“But this a new day,” she said. Today, HIV-infected individuals who start treatment while still asymptomatic can have a normal life expectancy. In addition, mounting evidence finds that people should begin treatment immediately upon confirming infection to improve outcomes and reduce transmission. In fact, Dr. Nunn notes, receiving treatment reduces viral transmission by 96%.
Home testing is also of “symbolic importance,” Dr. Nunn said. “The more people that see it and the more it’s available, the less stigma” associated with the disease. That’s particularly important in the African-American community, which has the highest rate of HIV infection and still attaches significant stigma to the disease.
“Testing and treatment are the best intervention we have to reduce transmission,” she said. “The more we can get that into the hands of the patient, the better.”
Research shows numerous missed opportunities for testing. In one study of MSMs in 21 cities (n=7,271), 39% had not been tested within the previous year as the CDC recommends; 16% of those with the virus had never been tested; and 44% of those who tested positive were unaware of their status. The results suggest that MSMs should be tested every 3 to 6 months, the CDC wrote.4
Dr. Nunn notes that some people are reluctant to ask for testing, while some doctors may not have the time or knowledge of the guidelines to recommend testing. That’s because, historically, testing was recommended only for high-risk individuals. “But there is a tremendous amount of data showing that risk-based screening is not effective,” she said. Plus, the pressure that primary care physicians see more patients in less time reduces the likelihood that they will offer testing and counseling. “The CDC recommendation that testing be integrated into primary care hasn’t happened,” Dr. Nunn said. “We need to put in the hands of consumers.”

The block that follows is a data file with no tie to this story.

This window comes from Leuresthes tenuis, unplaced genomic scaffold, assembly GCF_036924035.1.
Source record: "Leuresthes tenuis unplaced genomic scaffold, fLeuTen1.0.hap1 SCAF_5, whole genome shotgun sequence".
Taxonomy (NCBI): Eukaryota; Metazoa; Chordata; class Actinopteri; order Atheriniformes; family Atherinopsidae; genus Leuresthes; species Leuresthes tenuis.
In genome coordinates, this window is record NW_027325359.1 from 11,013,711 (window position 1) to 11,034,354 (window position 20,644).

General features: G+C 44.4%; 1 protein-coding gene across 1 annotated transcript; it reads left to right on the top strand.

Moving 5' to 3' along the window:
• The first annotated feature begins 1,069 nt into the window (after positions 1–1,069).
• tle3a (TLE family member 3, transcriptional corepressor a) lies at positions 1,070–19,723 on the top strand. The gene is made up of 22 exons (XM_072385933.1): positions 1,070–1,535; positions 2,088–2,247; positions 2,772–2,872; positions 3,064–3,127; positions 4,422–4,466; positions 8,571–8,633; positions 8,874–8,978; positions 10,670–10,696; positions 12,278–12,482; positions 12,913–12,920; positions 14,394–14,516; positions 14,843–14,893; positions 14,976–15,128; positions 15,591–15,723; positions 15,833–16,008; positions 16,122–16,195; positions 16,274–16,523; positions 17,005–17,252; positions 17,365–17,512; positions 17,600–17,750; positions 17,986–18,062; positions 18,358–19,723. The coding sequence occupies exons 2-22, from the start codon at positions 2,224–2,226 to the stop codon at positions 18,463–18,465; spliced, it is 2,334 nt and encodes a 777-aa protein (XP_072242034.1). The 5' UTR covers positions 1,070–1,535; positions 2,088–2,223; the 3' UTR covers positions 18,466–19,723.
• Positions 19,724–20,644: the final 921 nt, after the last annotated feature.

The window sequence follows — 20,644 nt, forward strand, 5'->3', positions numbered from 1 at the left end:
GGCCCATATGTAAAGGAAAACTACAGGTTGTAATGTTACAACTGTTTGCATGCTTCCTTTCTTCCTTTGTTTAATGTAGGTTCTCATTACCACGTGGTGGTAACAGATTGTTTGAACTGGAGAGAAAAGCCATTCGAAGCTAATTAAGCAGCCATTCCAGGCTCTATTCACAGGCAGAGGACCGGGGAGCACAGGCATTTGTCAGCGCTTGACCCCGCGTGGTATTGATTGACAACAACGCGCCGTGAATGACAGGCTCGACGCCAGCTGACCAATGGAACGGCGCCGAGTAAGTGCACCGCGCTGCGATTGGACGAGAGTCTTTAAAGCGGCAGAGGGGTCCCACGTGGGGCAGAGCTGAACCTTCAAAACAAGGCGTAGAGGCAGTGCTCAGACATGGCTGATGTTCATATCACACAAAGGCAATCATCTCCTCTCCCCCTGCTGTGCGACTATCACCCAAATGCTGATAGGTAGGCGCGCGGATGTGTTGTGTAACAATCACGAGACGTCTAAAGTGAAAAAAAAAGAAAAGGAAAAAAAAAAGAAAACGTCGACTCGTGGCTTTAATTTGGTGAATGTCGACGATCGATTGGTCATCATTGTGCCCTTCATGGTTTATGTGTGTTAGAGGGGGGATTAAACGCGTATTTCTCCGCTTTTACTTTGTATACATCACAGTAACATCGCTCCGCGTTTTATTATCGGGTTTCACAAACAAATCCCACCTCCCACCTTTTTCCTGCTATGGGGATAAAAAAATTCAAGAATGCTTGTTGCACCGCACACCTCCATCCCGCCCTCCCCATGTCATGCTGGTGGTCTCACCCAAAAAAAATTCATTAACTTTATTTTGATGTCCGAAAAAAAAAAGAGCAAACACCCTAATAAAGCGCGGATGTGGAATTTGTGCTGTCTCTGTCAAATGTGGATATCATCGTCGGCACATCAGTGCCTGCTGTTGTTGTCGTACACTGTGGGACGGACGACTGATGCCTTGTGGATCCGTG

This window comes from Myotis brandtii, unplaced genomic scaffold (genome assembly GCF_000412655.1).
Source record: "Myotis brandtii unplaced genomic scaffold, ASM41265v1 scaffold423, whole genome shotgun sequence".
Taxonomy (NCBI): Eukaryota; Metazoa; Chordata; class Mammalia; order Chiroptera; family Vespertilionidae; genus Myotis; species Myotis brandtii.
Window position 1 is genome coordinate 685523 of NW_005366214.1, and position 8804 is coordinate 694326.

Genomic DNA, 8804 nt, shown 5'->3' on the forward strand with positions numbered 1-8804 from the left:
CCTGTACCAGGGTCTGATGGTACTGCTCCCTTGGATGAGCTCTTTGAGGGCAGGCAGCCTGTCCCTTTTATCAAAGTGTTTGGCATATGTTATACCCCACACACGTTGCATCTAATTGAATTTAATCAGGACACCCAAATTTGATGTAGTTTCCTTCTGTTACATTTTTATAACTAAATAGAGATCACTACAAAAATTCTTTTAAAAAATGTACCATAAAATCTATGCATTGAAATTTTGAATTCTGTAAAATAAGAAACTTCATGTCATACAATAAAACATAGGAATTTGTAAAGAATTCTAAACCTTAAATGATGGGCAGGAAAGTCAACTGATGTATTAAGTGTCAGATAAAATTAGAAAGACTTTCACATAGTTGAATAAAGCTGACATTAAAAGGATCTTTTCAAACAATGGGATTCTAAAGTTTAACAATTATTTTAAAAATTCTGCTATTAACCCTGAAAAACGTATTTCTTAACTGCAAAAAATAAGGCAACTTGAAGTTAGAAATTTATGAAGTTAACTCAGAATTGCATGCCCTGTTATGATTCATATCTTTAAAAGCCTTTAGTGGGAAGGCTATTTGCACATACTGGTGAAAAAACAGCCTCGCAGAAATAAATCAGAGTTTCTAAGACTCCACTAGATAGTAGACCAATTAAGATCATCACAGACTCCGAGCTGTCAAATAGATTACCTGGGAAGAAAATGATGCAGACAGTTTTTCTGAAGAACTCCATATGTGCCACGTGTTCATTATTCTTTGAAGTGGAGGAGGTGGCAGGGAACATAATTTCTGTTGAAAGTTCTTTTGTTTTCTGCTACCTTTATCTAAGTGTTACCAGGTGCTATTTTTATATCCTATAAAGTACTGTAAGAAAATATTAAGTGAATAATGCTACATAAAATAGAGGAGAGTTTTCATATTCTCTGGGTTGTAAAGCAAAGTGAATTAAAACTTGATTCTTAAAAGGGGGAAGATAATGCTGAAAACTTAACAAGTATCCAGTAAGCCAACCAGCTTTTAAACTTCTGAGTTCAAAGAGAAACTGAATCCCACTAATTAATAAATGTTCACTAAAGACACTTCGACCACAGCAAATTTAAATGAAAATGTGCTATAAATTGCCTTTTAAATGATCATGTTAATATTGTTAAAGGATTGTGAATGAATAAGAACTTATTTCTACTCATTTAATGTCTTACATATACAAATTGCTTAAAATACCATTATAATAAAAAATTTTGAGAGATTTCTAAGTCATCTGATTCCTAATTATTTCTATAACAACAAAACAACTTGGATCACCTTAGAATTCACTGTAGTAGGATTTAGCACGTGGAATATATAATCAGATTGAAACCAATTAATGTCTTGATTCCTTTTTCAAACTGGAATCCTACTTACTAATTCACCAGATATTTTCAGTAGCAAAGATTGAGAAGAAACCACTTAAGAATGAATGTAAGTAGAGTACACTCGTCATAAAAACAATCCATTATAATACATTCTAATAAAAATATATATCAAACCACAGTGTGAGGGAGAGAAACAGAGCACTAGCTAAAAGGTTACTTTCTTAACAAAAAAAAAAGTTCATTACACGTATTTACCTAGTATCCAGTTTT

Although the new test is 93% accurate, the FDA panel expressed concern over the rate of false negatives and whether patients with a positive test would follow up with clinicians.
“That is something to be concerned about,” Dr. Nunn admitted, “but the test is still highly accurate.” The FDA panel recommended that the labeling note that a negative test does not mean the person does not have HIV, and that it include a toll-free number so those who test positive can access care.
Assuming the test is approved, Dr. Nunn emphasized the role of the primary care physician in reminding all patients that it is available, even though most HIV diagnoses will continue to be made in the clinical setting. The home test, she said, is not a substitute for clinical testing, she said, “but it adds value to our existing set of tools.”
References1. Campsmith ML, Rhodes PH, Hall HI, et al. Undiagnosed HIV prevalence among adults and adolescents in the United States at the end of 2006. J Acquir Immune Defic Syndr. 2010;53(5):619-624.
2. Persons tested for HIV--United States, 2006. MMWR Morb Mortal Wkly Rep. 2008;57(31):845-849.
3. Vital signs: HIV testing and diagnosis among adults--United States, 2001-2009. MMWR Morb Mortal Wkly Rep. 2010;59(47):1550-1555.
4. HIV testing among men who have sex with men--21 cities, United States, 2008. MMWR Morb Mortal Wkly Rep. 2011;60(21):694-699